Digital Marketing

Facebook Post Targeting

By September 13, 2012 No Comments

Facebook Pages with at least 5,000 fans now have access to new options that allow posts to be targeted to certain demographics among their fans.  I believe this is exciting news for companies with a large presence on Facebook… particularly those companies who have several diverse target markets.

How Does Facebook Post Targeting Work?

To target your post to specific fans, just click the targeting button before submitting the post.  You can then select your targeting options. Targeting options include:  Gender, Age, Relationship, Interested In, Education, Location, and Language.   You can combine targeting options to further narrow the size of the audience.  As you add targeting, Facebook will inform you as to the number of fans that remain in the target audience.  Be aware: Facebook requires that your final audience have at least 20 members or it will not allow you to submit the post.

Once the post is submitted, those fans that fall outside of the target won’t be bothered with your post.

Keep in mind that targeting only has an effect on your fan’s newsfeed.  Targeted post will still be visible to all on your page’s timeline.  So if you don’t want it to be seen by others, you’ll need to completely hide it on the timeline.

Benefits of Targeting Facebook Posts

As I see it, by delivering more relevant content to your fan base you will be more likely to engage them… and less likely to lose them.  If you’ve ever become a fan of a brand, only to later “unlike” them because they had too many posts that were of too little interest to you, you get where I’m coming from on this.

But beyond that, targeting helps to keep your message clear.  Until now, if a brand had different messages for different audiences, it was difficult to stay on message in a venue where those audiences were combined.  Facebook’s new post targeting feature should help address this challenge.

Limitations of Facebook Post Targeting

While this new feature is a great first step, it is not a one-size-fits-all solution.  First, only those pages with at least 5,000 fans can use it.  That certainly limits the number of pages that can take advantage of targeting.  Still, for those who meet that requirement threshold, there are benefits.  And for some others, it might be the incentive they need to add a few fans.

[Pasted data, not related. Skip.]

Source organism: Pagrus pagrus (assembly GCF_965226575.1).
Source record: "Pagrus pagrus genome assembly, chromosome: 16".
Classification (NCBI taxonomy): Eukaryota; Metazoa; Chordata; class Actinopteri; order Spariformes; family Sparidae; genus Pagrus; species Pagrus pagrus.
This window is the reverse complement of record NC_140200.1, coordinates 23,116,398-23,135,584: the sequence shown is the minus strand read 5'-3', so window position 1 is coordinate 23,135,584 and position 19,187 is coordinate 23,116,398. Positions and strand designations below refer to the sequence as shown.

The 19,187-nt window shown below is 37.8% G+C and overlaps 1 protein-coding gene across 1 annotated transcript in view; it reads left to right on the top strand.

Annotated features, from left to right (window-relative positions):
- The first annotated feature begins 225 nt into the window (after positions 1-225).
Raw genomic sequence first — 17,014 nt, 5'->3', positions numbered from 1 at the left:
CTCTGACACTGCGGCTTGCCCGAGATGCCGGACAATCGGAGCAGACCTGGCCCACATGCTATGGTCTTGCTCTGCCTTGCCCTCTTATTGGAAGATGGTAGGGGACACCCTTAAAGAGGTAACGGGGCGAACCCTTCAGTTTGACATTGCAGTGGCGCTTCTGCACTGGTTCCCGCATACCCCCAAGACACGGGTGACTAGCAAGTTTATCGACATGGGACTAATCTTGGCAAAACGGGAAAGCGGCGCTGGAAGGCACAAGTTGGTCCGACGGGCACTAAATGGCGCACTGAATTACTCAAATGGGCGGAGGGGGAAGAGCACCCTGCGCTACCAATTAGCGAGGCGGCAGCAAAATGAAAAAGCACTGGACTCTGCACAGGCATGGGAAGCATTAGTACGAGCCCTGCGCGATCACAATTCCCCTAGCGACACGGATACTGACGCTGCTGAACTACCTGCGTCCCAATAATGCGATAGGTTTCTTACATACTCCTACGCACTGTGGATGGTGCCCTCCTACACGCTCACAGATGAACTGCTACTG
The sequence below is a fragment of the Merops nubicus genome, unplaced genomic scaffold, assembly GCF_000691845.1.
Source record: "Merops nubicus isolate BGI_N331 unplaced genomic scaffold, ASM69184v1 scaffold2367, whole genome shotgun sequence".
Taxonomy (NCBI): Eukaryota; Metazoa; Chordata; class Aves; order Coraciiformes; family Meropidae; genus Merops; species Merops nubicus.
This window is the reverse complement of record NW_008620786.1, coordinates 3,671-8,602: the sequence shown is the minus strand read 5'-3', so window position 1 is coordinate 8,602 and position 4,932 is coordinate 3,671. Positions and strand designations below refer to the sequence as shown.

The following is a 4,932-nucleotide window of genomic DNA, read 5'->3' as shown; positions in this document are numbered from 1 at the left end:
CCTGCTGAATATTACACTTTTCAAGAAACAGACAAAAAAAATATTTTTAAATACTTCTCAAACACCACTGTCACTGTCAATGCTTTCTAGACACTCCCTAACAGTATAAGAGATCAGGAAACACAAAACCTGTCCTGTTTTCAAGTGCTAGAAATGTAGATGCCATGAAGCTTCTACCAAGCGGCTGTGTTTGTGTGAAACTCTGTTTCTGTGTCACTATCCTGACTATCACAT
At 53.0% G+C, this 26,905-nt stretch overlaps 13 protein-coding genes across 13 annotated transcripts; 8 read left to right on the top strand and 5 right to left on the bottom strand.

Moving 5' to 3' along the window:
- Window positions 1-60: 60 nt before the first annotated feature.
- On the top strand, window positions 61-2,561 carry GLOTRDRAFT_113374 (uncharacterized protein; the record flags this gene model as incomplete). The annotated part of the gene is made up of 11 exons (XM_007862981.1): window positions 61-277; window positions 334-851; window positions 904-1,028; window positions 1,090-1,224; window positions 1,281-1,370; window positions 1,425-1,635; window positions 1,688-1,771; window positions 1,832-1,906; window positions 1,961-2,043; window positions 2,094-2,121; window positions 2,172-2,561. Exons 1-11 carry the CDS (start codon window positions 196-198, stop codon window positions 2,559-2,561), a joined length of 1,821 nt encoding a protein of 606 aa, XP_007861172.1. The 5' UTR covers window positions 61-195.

One of the most compelling ways to target an audience would be based on interests.  However, no such selector exists in today’s Facebook.  (Do not confuse “Interested In”, which refers to sexuality, with a general listing of interests.)  So while interests would be a great selector in theory, it has been excluded.  That’s probably because it wouldn’t work well in practice.  While Facebook users can indicate interests and other “favorites” by editing their profile, many do not.  An even larger problem:  users are left to describe their interests in their own words, so there’s no consistency.  I may show an interest of “Kansas City Chiefs”, while others with a similar interest may say “Chiefs”, “NFL”, “football”, or simply “sports”. This user-defined system for categorizing likes is at once both flexible for the user and limiting for marketers. Perhaps Facebook will find a way to tweak this into something more useful to marketers.

Even with its limitations, targeting for Facebook Page posts is a great step forward for marketers.

Whether your Facebook page has 50 fans or 50,000, what selectors would you be most interested in using to selectively target your posts?  Would the options that Facebook provides today be adequate to help you accomplish that?

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